Legendary fund manager Li Lu (who Charlie Munger backed) once said, 'The biggest investment risk is not the volatility of prices, but whether you will suffer a permanent loss of capital.' So it seems the smart money knows that debt - which is usually involved in bankruptcies - is a very important factor, when you assess how risky a company is. We can see that Murgitroyd Group PLC (LON:MUR) does use debt in its business. But the more important question is: how much risk is that debt creating?
Why Does Debt Bring Risk?
Debt assists a business until the business has trouble paying it off, either with new capital or with free cash flow. If things get really bad, the lenders can take control of the business. While that is not too common, we often do see indebted companies permanently diluting shareholders because lenders force them to raise capital at a distressed price. Of course, plenty of companies use debt to fund growth, without any negative consequences. When we think about a company's use of debt, we first look at cash and debt together.
What Is Murgitroyd Group's Debt?
As you can see below, Murgitroyd Group had UK£198.0k of debt at November 2018, down from UK£275.0k a year prior. But it also has UK£2.23m in cash to offset that, meaning it has UK£2.03m net cash.
How Strong Is Murgitroyd Group's Balance Sheet?
According to the last reported balance sheet, Murgitroyd Group had liabilities of UK£7.25m due within 12 months, and liabilities of UK£91.0k due beyond 12 months. On the other hand, it had cash of UK£2.23m and UK£16.9m worth of receivables due within a year. So it actually has UK£11.8m more liquid assets than total liabilities.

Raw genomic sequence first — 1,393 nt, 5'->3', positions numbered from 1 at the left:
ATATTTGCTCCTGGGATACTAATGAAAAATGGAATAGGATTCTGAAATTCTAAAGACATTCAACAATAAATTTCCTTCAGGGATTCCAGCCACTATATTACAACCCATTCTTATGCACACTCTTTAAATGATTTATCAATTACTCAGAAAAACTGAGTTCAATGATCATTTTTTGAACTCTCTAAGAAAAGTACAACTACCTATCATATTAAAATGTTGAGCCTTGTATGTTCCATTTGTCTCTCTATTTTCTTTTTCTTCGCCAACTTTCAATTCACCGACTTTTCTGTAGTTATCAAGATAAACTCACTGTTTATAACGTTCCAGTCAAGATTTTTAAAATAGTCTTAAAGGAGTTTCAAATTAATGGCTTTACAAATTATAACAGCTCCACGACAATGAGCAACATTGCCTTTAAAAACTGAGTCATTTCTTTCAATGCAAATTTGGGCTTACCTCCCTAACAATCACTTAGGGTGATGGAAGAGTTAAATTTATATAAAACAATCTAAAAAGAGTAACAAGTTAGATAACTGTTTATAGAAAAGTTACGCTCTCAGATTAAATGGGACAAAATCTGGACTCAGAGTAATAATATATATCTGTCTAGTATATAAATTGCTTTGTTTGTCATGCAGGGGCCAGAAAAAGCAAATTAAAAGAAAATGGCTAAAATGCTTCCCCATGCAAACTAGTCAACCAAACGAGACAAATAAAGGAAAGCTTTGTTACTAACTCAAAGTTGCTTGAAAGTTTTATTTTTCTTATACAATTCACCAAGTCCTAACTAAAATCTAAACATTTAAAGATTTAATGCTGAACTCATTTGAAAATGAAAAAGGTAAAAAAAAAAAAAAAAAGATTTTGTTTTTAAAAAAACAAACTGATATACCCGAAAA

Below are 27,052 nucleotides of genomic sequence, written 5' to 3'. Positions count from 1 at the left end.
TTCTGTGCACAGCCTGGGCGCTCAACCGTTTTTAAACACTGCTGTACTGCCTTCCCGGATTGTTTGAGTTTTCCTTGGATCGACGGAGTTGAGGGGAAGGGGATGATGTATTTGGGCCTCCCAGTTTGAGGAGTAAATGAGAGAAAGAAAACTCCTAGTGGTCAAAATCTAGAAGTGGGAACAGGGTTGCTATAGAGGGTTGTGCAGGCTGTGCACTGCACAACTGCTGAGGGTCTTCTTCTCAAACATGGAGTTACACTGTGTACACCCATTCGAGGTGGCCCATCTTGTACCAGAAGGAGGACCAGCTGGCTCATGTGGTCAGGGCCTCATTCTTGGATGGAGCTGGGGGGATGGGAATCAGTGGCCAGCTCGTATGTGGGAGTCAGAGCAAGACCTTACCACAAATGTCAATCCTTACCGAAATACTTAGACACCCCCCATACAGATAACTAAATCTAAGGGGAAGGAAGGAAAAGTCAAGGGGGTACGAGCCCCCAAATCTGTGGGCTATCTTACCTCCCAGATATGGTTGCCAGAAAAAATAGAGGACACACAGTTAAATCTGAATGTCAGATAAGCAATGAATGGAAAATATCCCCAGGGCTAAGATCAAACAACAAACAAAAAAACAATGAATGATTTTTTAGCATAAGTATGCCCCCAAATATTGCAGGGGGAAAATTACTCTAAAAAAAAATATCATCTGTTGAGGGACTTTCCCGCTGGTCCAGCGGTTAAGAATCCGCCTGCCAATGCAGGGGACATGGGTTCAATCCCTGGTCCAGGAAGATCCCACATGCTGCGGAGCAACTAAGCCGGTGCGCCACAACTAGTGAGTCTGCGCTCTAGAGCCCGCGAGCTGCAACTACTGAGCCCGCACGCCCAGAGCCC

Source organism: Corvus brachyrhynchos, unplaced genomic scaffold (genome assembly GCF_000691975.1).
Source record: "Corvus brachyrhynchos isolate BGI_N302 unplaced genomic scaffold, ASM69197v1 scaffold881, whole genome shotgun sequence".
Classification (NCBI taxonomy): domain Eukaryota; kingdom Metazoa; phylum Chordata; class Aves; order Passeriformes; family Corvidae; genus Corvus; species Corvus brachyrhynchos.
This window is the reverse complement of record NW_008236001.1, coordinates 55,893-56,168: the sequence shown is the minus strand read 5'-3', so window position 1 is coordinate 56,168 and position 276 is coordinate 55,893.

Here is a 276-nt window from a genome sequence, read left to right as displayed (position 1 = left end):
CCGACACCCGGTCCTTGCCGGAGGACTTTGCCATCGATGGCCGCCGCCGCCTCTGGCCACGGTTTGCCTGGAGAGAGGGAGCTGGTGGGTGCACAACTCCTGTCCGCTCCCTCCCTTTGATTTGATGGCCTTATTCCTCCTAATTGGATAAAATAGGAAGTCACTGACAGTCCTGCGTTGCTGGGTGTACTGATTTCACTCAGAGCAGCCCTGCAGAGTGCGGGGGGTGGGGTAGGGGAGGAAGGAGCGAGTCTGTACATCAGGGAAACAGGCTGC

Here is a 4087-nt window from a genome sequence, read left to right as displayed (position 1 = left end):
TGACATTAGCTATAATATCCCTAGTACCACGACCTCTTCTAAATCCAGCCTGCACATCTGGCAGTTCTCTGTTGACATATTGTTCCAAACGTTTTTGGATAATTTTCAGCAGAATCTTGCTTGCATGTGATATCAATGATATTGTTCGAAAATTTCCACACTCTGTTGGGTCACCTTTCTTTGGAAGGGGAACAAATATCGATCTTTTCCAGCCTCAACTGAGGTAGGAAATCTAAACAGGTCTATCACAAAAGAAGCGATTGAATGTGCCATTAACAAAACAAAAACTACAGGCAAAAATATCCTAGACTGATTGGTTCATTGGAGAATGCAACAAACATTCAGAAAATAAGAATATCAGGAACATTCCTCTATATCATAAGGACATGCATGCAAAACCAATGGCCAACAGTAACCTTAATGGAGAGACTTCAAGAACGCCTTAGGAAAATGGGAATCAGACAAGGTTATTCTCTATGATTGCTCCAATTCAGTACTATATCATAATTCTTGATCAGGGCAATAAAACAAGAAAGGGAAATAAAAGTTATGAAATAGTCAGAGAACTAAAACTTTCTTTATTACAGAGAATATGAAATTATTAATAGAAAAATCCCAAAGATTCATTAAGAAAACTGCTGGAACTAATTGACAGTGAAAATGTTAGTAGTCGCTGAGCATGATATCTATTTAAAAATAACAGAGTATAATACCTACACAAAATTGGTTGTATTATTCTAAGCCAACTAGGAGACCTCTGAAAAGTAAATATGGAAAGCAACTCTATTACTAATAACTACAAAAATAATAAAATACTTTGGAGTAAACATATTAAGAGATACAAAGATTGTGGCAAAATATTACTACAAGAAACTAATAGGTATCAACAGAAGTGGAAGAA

This surplus suggests that Murgitroyd Group is using debt in a way that is appears to be both safe and conservative. Given it has easily adequate short term liquidity, we don't think it will have any issues with its lenders. Succinctly put, Murgitroyd Group boasts net cash, so it's fair to say it does not have a heavy debt load!
Fortunately, Murgitroyd Group grew its EBIT by 2.7% in the last year, making that debt load look even more manageable. When analysing debt levels, the balance sheet is the obvious place to start. But ultimately the future profitability of the business will decide if Murgitroyd Group can strengthen its balance sheet over time. So if you want to see what the professionals think, you might find this free report on analyst profit forecasts to be interesting.
Finally, while the tax-man may adore accounting profits, lenders only accept cold hard cash. While Murgitroyd Group has net cash on its balance sheet, it's still worth taking a look at its ability to convert earnings before interest and tax (EBIT) to free cash flow, to help us understand how quickly it is building (or eroding) that cash balance. Over the most recent three years, Murgitroyd Group recorded free cash flow worth 67% of its EBIT, which is around normal, given free cash flow excludes interest and tax. This free cash flow puts the company in a good position to pay down debt, when appropriate.
While we empathize with investors who find debt concerning, you should keep in mind that Murgitroyd Group has net cash of UK£2.0m, as well as more liquid assets than liabilities. The cherry on top was that in converted 67% of that EBIT to free cash flow, bringing in UK£1.6m. So we don't think Murgitroyd Group's use of debt is risky. Given Murgitroyd Group has a strong balance sheet is profitable and pays a dividend, it would be good to know how fast its dividends are growing, if at all. You can find out instantly by clicking this link.
At the end of the day, it's often better to focus on companies that are free from net debt. You can access our special list of such companies (all with a track record of profit growth). It's free.
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